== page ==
Sunday, June 17, 2012

The Riddle of the Missing Year

I share a story I heard this Shabbos.

Three years ago, my friend (who created a calendar program for Jewish family purity) was in Pennsylvania the night before a special event was to take place in front of "770" in Brooklyn, NY. Once every 28 years, Jews gather there on the boulevard in the thousands to make the "Blessing on the Sun" en masse.

He was bothered by a question; Why, if the sun returns to the very position it first started orbiting in the world, from that very first Wednesday when God created it, why then was the year in which it was now about to be blessed, 5769, not a perfect multiple of 28; Why did the division of 5769 by 28 leave a remainder?

Everyone he asked that night in Pennsylvania could not answer his question. He drove to NY very early the next morning. The very first person he asked in Brooklyn gave him the answer.

The answer is in Rashi, in the Torah portion of Noah (8:14). The punishment meted out to Noah's generation, the Great Flood, occupied a full solar year! During this entire time, astronomic movement had ceased; All orbits remained frozen in time. Which is why, after the flood, God promises that the cycle of "... day and night will never again be breached." (8:22)

There you have it; One year did not count! 5769 - 1 = 5768, a number which does get factored evenly by 28.

From the day of its inception, back to its position where it was first created, was about to occur that morning my friend made it in time to Brooklyn, for exactly the 206th time.

But this story, however, raises a question, a new riddle:

The story of Joshua stopping the celestial orbits countered what God said to Noach (Gen. 8:22, cited above), that He will no more breach the cycle of day and night, as he had done during the Great Flood. How then (or when) were the hours that held back the normal cycle, for the sake of Joshua at Givon, compensated for with an acceleration of time, to return the cycle to its normal periodicity? Anyone?
--------------------------------------------------------
UPDATE: In the war with Amalek, in the year 2448, Moses stopped the sun (Rashi - Ex. 17:12). Joshua, in the war against the 5 Emorite armies, circa 2488, stopped the sun (Joshua 10:12) too. So where do we see where the sun was accelerated (to compensate for the loss of travel time in the above two instances)? This we see happened when the sun accelerated to set for Jacob when he went to pray at Mount Sinai (Gen. 28:11). Rashi says, "the sun suddenly set for Jacob, to persuade him to sleep at the spot", and as the Ba'al Haturim there also says, "The sun set before its normal time." (Second riddle resolved!)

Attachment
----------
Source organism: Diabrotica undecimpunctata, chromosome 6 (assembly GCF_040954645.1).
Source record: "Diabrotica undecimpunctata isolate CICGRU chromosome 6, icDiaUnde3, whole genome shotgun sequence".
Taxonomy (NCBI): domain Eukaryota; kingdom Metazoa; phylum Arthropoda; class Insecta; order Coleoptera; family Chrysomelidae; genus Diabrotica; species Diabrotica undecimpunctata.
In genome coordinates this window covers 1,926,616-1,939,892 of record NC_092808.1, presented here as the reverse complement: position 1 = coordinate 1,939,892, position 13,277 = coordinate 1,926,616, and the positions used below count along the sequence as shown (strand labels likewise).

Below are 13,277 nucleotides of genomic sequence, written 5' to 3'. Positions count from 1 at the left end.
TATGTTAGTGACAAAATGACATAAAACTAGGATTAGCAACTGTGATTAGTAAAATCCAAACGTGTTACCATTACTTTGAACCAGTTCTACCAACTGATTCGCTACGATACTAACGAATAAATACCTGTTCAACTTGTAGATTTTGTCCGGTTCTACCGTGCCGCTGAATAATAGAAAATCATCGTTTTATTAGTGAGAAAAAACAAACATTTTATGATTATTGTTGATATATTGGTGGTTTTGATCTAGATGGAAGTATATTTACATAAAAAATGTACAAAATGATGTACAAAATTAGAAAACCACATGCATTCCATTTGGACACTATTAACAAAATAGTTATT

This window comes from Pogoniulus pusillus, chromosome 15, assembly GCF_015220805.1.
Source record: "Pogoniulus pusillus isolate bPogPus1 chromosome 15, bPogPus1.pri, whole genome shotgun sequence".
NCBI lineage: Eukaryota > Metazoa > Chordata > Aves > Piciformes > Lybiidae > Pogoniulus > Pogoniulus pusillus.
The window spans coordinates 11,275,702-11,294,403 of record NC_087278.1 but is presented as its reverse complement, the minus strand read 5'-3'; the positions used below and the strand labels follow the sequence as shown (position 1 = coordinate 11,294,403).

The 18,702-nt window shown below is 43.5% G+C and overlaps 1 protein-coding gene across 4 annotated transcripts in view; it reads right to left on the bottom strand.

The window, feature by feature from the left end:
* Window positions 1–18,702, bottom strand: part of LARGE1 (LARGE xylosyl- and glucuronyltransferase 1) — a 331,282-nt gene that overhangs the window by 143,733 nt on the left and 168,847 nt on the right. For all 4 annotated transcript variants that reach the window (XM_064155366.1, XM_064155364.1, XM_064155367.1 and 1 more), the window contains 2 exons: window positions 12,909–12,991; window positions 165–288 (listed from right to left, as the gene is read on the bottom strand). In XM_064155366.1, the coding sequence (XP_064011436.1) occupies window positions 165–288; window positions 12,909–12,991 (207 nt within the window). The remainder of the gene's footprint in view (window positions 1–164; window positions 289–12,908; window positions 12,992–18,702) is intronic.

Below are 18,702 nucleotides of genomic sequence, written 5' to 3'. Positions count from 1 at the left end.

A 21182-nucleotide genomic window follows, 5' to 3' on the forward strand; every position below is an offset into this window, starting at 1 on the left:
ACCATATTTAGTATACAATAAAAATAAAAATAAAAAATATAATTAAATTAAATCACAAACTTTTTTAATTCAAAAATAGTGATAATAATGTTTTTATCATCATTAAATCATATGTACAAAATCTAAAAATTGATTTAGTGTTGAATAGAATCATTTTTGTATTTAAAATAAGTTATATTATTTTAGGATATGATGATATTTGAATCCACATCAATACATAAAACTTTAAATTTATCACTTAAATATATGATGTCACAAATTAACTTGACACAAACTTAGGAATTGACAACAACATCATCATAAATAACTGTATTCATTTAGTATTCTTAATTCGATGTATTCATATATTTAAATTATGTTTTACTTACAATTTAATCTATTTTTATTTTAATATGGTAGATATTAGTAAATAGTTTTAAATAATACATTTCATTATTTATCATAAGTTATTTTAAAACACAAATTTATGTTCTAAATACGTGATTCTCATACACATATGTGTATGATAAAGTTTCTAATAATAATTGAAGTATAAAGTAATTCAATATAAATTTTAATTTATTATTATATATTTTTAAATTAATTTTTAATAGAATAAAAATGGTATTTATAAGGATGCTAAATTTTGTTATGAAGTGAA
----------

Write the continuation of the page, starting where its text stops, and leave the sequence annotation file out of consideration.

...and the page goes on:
I now simply have trouble understanding exactly what God means by "... day and night will never again be breached".

3 comments:

  1. Fascinating question... Could it be, perhaps, that G-d promised not to breach the cycle *as a punishment for the sins of mankind*, but the possibility was not totally excluded if it could be favorable to Israel?
    Just my 2 agorot...
    R.Halevy - Rio de Janeiro - Brazil

    ReplyDelete
  2. R' Halevy, thanks for your 2 agorot.

    The question becomes more complicated because Moshe Rabbeinu too stopped the sun (See Rashi at Ex. 17:12).

    Many "acharonim", I've since been told, dealt with this question extensively.

    ReplyDelete
  3. UPDATE: In the war with Amalek, in the year 2448, Moses stopped the sun (Rashi - Ex. 17:12). Joshua, in the war against the 5 Emorite armies, circa 2488, stopped the sun (Joshua 10:12) too. So where do we see where the sun was accelerated (to compensate for the loss of travel time in the above two instances)? This we see happened when the sun accelerated to set for Jacob when he went to pray at Mount Sinai (Gen. 28:11). Rashi says, "the sun suddenly set for Jacob, to persuade him to sleep at the spot", and as the Ba'al Haturim there also says, "The sun set before its normal time." (Second riddle resolved!)

    ReplyDelete

ShareThis